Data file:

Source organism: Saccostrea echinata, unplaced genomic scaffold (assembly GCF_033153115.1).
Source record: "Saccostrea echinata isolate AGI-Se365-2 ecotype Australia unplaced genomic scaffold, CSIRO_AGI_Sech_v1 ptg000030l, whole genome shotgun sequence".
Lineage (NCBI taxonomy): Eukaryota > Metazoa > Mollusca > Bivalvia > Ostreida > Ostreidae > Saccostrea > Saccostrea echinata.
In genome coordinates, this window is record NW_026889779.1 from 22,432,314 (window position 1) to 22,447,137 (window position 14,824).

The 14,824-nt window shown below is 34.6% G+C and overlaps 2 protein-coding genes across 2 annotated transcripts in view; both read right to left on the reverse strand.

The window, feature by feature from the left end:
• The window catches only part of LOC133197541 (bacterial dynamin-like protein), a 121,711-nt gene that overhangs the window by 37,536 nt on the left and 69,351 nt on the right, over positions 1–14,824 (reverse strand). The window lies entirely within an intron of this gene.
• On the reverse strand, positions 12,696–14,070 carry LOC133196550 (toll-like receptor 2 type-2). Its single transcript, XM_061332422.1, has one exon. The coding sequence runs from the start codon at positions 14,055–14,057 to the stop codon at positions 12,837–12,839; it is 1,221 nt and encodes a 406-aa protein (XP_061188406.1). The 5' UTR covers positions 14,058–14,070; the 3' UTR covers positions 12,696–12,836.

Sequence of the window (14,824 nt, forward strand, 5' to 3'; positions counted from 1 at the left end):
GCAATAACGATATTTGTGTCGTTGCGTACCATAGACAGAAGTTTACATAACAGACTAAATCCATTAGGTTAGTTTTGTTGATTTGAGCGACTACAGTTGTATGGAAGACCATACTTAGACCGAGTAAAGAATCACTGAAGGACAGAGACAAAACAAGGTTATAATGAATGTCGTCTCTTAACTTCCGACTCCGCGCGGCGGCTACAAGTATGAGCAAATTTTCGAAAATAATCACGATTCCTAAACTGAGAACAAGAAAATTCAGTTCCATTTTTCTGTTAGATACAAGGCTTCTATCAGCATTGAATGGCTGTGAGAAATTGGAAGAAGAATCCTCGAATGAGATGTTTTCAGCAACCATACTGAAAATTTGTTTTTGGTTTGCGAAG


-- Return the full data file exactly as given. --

Source organism: Saccostrea echinata, unplaced genomic scaffold (assembly GCF_033153115.1).
Source record: "Saccostrea echinata isolate AGI-Se365-2 ecotype Australia unplaced genomic scaffold, CSIRO_AGI_Sech_v1 ptg000030l, whole genome shotgun sequence".
Lineage (NCBI taxonomy): Eukaryota > Metazoa > Mollusca > Bivalvia > Ostreida > Ostreidae > Saccostrea > Saccostrea echinata.
In genome coordinates, this window is record NW_026889779.1 from 22,432,314 (window position 1) to 22,447,137 (window position 14,824).

The 14,824-nt window shown below is 34.6% G+C and overlaps 2 protein-coding genes across 2 annotated transcripts in view; both read right to left on the reverse strand.

The window, feature by feature from the left end:
• The window catches only part of LOC133197541 (bacterial dynamin-like protein), a 121,711-nt gene that overhangs the window by 37,536 nt on the left and 69,351 nt on the right, over positions 1–14,824 (reverse strand). The window lies entirely within an intron of this gene.
• On the reverse strand, positions 12,696–14,070 carry LOC133196550 (toll-like receptor 2 type-2). Its single transcript, XM_061332422.1, has one exon. The coding sequence runs from the start codon at positions 14,055–14,057 to the stop codon at positions 12,837–12,839; it is 1,221 nt and encodes a 406-aa protein (XP_061188406.1). The 5' UTR covers positions 14,058–14,070; the 3' UTR covers positions 12,696–12,836.

Sequence of the window (14,824 nt, forward strand, 5' to 3'; positions counted from 1 at the left end):
GCAATAACGATATTTGTGTCGTTGCGTACCATAGACAGAAGTTTACATAACAGACTAAATCCATTAGGTTAGTTTTGTTGATTTGAGCGACTACAGTTGTATGGAAGACCATACTTAGACCGAGTAAAGAATCACTGAAGGACAGAGACAAAACAAGGTTATAATGAATGTCGTCTCTTAACTTCCGACTCCGCGCGGCGGCTACAAGTATGAGCAAATTTTCGAAAATAATCACGATTCCTAAACTGAGAACAAGAAAATTCAGTTCCATTTTTCTGTTAGATACAAGGCTTCTATCAGCATTGAATGGCTGTGAGAAATTGGAAGAAGAATCCTCGAATGAGATGTTTTCAGCAACCATACTGAAAATTTGTTTTTGGTTTGCGAAG